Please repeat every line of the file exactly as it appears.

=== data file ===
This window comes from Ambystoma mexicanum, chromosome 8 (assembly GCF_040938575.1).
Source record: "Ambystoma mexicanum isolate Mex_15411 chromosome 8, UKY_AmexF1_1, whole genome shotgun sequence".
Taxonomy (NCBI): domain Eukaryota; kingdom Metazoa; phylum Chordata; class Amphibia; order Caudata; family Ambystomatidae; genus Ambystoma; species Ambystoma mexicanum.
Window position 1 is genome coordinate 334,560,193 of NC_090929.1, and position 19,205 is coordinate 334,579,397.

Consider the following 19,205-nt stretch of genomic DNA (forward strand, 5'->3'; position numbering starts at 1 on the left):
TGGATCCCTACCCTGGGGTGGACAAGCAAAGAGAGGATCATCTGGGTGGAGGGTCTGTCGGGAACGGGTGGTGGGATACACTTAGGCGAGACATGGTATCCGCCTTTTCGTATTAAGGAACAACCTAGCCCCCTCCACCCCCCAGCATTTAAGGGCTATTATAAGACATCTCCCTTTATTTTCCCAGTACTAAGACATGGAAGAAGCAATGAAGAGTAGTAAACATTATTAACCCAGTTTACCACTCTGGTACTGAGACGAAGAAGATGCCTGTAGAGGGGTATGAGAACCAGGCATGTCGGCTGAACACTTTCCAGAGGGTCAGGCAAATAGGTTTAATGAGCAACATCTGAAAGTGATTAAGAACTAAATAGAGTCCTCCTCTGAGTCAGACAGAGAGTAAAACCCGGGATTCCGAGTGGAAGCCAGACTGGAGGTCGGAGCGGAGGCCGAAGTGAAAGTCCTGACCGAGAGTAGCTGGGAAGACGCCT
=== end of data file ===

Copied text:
This window comes from Ambystoma mexicanum, chromosome 8 (assembly GCF_040938575.1).
Source record: "Ambystoma mexicanum isolate Mex_15411 chromosome 8, UKY_AmexF1_1, whole genome shotgun sequence".
Taxonomy (NCBI): domain Eukaryota; kingdom Metazoa; phylum Chordata; class Amphibia; order Caudata; family Ambystomatidae; genus Ambystoma; species Ambystoma mexicanum.
Window position 1 is genome coordinate 334,560,193 of NC_090929.1, and position 19,205 is coordinate 334,579,397.

Consider the following 19,205-nt stretch of genomic DNA (forward strand, 5'->3'; position numbering starts at 1 on the left):
TGGATCCCTACCCTGGGGTGGACAAGCAAAGAGAGGATCATCTGGGTGGAGGGTCTGTCGGGAACGGGTGGTGGGATACACTTAGGCGAGACATGGTATCCGCCTTTTCGTATTAAGGAACAACCTAGCCCCCTCCACCCCCCAGCATTTAAGGGCTATTATAAGACATCTCCCTTTATTTTCCCAGTACTAAGACATGGAAGAAGCAATGAAGAGTAGTAAACATTATTAACCCAGTTTACCACTCTGGTACTGAGACGAAGAAGATGCCTGTAGAGGGGTATGAGAACCAGGCATGTCGGCTGAACACTTTCCAGAGGGTCAGGCAAATAGGTTTAATGAGCAACATCTGAAAGTGATTAAGAACTAAATAGAGTCCTCCTCTGAGTCAGACAGAGAGTAAAACCCGGGATTCCGAGTGGAAGCCAGACTGGAGGTCGGAGCGGAGGCCGAAGTGAAAGTCCTGACCGAGAGTAGCTGGGAAGACGCCT